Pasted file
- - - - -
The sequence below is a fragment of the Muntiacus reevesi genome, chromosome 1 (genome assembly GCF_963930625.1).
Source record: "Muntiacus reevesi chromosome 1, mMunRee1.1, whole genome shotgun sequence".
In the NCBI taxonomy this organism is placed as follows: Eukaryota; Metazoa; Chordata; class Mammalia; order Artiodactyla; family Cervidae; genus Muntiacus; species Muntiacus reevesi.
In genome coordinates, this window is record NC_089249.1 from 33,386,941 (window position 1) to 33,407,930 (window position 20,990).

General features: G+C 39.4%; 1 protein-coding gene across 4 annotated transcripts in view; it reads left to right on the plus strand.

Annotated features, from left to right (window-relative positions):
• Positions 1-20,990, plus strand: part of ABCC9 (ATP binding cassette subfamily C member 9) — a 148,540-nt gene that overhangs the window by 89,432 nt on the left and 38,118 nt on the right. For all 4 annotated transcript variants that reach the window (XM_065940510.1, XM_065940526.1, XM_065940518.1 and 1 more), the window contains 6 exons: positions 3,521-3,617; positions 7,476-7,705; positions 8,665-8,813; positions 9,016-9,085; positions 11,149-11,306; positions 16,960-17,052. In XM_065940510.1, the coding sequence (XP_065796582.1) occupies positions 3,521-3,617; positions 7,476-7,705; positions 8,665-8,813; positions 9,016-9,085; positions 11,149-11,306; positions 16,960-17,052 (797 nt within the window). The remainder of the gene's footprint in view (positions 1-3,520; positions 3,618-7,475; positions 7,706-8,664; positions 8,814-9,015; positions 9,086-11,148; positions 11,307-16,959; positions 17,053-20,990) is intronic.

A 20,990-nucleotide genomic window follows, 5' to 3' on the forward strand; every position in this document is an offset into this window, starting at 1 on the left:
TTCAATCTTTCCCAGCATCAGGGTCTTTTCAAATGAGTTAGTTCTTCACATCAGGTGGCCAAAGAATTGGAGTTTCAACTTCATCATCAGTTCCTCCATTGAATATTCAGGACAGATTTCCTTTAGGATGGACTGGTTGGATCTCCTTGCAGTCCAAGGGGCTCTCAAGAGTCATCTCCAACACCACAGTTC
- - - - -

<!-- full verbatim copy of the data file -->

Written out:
The sequence below is a fragment of the Muntiacus reevesi genome, chromosome 1 (genome assembly GCF_963930625.1).
Source record: "Muntiacus reevesi chromosome 1, mMunRee1.1, whole genome shotgun sequence".
In the NCBI taxonomy this organism is placed as follows: Eukaryota; Metazoa; Chordata; class Mammalia; order Artiodactyla; family Cervidae; genus Muntiacus; species Muntiacus reevesi.
In genome coordinates, this window is record NC_089249.1 from 33,386,941 (window position 1) to 33,407,930 (window position 20,990).

General features: G+C 39.4%; 1 protein-coding gene across 4 annotated transcripts in view; it reads left to right on the plus strand.

Annotated features, from left to right (window-relative positions):
• Positions 1-20,990, plus strand: part of ABCC9 (ATP binding cassette subfamily C member 9) — a 148,540-nt gene that overhangs the window by 89,432 nt on the left and 38,118 nt on the right. For all 4 annotated transcript variants that reach the window (XM_065940510.1, XM_065940526.1, XM_065940518.1 and 1 more), the window contains 6 exons: positions 3,521-3,617; positions 7,476-7,705; positions 8,665-8,813; positions 9,016-9,085; positions 11,149-11,306; positions 16,960-17,052. In XM_065940510.1, the coding sequence (XP_065796582.1) occupies positions 3,521-3,617; positions 7,476-7,705; positions 8,665-8,813; positions 9,016-9,085; positions 11,149-11,306; positions 16,960-17,052 (797 nt within the window). The remainder of the gene's footprint in view (positions 1-3,520; positions 3,618-7,475; positions 7,706-8,664; positions 8,814-9,015; positions 9,086-11,148; positions 11,307-16,959; positions 17,053-20,990) is intronic.

A 20,990-nucleotide genomic window follows, 5' to 3' on the forward strand; every position in this document is an offset into this window, starting at 1 on the left:
TTCAATCTTTCCCAGCATCAGGGTCTTTTCAAATGAGTTAGTTCTTCACATCAGGTGGCCAAAGAATTGGAGTTTCAACTTCATCATCAGTTCCTCCATTGAATATTCAGGACAGATTTCCTTTAGGATGGACTGGTTGGATCTCCTTGCAGTCCAAGGGGCTCTCAAGAGTCATCTCCAACACCACAGTTC